By BARBARA A. KNUTH
Workers compensation for graduate and professional student injuries is an important topic of much discussion around campus of late. I would like to contribute by sharing information about workers compensation benefits as they relate to injuries among our graduate and professional students.
Let’s start with eligibility. Eligibility for workers compensation for a specific injury is not up to Cornell; such decisions are under the jurisdiction of the New York State Workers Compensation Board. If a graduate student is injured while performing services for Cornell, the student has the ability to file for and receive workers compensation according to New York state eligibility criteria. Our Cornell procedures support this important process.
In the past, some injured students did not know how to access information about their eligibility, but in 2014, with input from students and several offices across campus, the graduate school responded by creating clear, easy-to-follow procedures for injured graduate and professional students to access the resources appropriate to an injury. Such support may range from medical care to help with urgent, temporary financial support, to accommodations for missed classes.
These procedures for injured students also include an important injury database that helps Cornell understand where such injuries occur, the types of injuries and how they are handled. Those data, in turn, enable Environmental Health and Safety experts to review, update and enhance safety procedures to continually improve graduate and professional student safety.
Based on all data collected in this new process from September 2014 through May 2015, a total of 41 graduate and professional students reported injuries through this system. The majority of those students — 63 percent — were veterinary medicine students. Graduate students accounted for 34 percent of those reported injuries and three percent were business school students. Most of these injuries involved cuts or lacerations, animal bites or puncture wounds; one was a burn. Four of the 41 students had medical costs associated with injuries they incurred while they were performing services for Cornell. These four students received medical treatment that was paid through Cornell’s Worker’s Compensation program. Had any students disagreed with how their cases were handled, they would appeal that decision to the NYS Workers Compensation Board to be reviewed by a Worker’s Compensation judge. The judge, not Cornell, would make the final determination.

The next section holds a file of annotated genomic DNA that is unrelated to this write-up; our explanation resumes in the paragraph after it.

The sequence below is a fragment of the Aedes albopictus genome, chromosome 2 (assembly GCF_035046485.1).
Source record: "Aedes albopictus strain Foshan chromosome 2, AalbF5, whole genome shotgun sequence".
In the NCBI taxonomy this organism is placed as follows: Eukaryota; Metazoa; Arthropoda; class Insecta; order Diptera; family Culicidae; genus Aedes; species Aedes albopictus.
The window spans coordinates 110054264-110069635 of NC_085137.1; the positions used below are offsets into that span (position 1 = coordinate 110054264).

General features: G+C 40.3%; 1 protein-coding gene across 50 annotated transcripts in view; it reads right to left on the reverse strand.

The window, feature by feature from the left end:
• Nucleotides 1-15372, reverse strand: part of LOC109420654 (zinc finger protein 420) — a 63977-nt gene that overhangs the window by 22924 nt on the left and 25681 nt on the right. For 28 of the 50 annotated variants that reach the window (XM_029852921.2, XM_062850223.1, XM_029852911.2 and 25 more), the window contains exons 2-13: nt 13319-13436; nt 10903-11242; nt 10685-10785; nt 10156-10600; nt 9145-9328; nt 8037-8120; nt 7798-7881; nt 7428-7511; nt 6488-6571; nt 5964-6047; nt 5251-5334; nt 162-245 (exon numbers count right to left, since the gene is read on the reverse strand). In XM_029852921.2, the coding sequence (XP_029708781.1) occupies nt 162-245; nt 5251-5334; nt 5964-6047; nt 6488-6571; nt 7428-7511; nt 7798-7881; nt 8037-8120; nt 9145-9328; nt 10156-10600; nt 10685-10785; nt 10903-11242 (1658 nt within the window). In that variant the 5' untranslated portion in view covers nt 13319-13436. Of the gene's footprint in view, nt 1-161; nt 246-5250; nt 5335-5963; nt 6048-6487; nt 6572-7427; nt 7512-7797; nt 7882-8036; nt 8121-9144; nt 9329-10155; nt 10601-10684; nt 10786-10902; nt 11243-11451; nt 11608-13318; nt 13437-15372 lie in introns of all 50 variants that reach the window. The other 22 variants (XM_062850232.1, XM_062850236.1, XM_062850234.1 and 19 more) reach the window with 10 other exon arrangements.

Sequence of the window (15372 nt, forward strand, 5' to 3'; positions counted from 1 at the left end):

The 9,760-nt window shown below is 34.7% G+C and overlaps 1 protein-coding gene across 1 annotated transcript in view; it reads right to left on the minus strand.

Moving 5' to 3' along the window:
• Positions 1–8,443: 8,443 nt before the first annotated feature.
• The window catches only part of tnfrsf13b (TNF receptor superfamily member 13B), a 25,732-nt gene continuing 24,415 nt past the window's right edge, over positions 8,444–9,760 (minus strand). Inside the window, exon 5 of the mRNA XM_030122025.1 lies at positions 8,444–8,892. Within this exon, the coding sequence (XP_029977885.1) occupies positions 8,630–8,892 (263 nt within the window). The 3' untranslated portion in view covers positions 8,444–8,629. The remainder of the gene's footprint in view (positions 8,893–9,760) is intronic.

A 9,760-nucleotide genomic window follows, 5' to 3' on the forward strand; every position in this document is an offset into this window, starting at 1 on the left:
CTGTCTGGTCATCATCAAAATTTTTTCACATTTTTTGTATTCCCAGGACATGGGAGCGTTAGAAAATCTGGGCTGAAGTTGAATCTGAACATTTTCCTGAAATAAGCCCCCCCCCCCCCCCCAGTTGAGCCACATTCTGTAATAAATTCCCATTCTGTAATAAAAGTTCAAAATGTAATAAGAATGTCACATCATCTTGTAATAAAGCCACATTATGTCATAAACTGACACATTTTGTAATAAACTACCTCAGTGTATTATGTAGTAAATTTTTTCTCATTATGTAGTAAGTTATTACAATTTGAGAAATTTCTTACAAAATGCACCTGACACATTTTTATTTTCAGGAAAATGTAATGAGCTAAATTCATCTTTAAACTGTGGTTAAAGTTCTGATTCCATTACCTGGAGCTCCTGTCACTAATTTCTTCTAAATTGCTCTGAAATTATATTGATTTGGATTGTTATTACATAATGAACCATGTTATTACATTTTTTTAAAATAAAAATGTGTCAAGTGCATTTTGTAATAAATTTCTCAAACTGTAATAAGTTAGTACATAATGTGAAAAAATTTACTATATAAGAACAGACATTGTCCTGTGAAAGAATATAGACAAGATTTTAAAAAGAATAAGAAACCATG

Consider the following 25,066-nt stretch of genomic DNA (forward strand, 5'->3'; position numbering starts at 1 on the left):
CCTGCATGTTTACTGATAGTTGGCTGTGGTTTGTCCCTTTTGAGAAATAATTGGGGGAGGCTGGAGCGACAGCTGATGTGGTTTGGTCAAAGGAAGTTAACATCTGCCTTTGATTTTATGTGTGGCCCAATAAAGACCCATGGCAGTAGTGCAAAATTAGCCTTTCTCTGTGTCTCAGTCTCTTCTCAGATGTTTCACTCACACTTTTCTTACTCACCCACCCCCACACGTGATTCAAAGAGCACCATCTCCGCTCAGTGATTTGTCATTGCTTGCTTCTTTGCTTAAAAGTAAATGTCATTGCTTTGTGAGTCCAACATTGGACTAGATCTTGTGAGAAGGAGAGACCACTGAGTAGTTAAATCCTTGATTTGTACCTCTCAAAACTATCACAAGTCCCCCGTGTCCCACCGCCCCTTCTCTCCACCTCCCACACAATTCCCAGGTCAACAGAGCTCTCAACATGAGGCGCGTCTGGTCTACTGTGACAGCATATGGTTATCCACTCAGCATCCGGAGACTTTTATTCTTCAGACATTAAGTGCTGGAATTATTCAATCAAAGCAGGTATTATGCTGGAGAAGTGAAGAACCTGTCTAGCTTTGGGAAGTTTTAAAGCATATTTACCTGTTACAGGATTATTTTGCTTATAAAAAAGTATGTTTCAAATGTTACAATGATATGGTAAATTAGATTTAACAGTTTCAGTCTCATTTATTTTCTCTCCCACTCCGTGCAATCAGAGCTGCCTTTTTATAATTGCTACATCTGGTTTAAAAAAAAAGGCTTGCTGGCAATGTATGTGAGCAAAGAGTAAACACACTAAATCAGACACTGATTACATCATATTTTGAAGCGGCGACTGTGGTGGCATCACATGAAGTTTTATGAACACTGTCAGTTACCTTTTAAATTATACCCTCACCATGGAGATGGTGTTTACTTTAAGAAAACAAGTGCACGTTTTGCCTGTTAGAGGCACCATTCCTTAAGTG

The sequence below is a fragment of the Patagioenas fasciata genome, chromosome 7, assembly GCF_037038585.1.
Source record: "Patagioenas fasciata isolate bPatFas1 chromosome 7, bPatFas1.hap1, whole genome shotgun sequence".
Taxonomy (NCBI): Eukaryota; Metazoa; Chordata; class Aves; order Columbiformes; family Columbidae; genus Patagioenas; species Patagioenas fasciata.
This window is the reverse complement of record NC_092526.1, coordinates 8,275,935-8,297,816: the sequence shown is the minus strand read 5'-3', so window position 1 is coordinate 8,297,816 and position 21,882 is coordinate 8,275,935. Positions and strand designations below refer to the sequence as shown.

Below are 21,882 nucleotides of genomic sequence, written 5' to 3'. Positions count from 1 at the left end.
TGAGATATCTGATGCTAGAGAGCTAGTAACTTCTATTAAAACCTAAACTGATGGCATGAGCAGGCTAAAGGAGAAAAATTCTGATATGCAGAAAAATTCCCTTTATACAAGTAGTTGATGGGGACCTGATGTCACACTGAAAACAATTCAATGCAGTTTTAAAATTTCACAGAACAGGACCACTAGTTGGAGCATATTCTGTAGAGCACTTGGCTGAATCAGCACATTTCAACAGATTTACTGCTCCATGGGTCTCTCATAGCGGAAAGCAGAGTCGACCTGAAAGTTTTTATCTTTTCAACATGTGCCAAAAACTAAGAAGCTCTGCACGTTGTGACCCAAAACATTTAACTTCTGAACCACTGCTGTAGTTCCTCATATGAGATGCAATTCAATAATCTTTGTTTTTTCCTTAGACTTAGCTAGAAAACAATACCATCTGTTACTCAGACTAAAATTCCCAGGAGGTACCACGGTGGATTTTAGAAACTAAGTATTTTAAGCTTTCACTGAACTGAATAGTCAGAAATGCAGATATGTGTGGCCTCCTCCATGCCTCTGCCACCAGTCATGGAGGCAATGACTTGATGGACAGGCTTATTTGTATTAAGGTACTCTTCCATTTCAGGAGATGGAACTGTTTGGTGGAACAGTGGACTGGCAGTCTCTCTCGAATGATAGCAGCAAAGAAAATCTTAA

I have heard that some students are worried that Cornell would contest all workers compensation claims that graduate students submit; Cornell did not contest any of these claims filed through this system. All four cases eligible for workers compensation benefits (in other words, with injuries that occurred when the students were performing services for Cornell) involved claims that resulted in Worker’s Compensation benefits being paid. As President Garrett noted in her remarks to the Graduate and Professional Student Assembly on Aug. 31, graduate students who are injured at Cornell and whose injuries meet state workers compensation eligibility criteria will be covered by Workers Compensation.
I am happy to report that evidence from this process confirms that when graduate and professional students are injured at Cornell while performing services for the University, they have the ability to file for — and receive — Workers Compensation in accordance with state eligibility criteria.
Barbara A. Knuth is the Dean of the Graduate School at Cornell. Comments may be sent to firstname.lastname@example.org. Guest Room appears periodically this semester.